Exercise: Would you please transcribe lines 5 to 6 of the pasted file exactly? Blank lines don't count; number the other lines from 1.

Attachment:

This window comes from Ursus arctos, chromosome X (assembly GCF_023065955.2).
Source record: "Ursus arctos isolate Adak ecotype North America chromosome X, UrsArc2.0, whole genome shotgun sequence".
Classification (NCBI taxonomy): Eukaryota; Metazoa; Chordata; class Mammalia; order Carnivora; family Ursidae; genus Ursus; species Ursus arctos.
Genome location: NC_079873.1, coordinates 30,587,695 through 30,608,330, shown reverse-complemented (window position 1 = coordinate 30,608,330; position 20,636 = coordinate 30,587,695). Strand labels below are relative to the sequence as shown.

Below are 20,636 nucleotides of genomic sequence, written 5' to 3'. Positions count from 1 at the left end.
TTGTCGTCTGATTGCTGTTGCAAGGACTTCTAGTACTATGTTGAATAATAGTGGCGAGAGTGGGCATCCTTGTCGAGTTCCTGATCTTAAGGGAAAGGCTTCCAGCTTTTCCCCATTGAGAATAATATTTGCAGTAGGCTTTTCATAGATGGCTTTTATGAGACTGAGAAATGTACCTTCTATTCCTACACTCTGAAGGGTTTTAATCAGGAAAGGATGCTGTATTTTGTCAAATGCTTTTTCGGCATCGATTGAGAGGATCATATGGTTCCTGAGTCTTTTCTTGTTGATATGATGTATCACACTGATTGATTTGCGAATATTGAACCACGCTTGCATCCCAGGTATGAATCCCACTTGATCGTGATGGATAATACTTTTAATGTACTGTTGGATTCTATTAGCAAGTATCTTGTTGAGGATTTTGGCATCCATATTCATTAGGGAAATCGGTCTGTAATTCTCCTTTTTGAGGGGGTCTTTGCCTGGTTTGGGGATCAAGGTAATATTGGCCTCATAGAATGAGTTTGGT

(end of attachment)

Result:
Below are 20,636 nucleotides of genomic sequence, written 5' to 3'. Positions count from 1 at the left end.
TTGTCGTCTGATTGCTGTTGCAAGGACTTCTAGTACTATGTTGAATAATAGTGGCGAGAGTGGGCATCCTTGTCGAGTTCCTGATCTTAAGGGAAAGGCTTCCAGCTTTTCCCCATTGAGAATAATATTTGCAGTAGGCTTTTCATAGATGGCTTTTATGAGACTGAGAAATGTACCTTCTATTCCTACACTCTGAAGGGTTTTAATCAGGAAAGGATGCTGTATTTTGTCAAATGCTTTTTCGGCATCGATTGAGAGGATCATATGGTTCCTGAGTCTTTTCTTGTTGATATGATGTATCACACTGATTGATTTGCGAATATTGAACCACGCTTGCATCCCAGGTATGAATCCCACTTGATCGTGATGGATAATACTTTTAATGTACTGTTGGATTCTATTAGCAAGTATCTTGTTGAGGATTTTGGCATCCATATTCATTAGGGAAATCGGTCTGTAATTCTCCTTTTTGAGGGGGTCTTTGCCTGGTTTGGGGATCAAGGTAATATTGGCCTCATAGAATGAGTTTGGT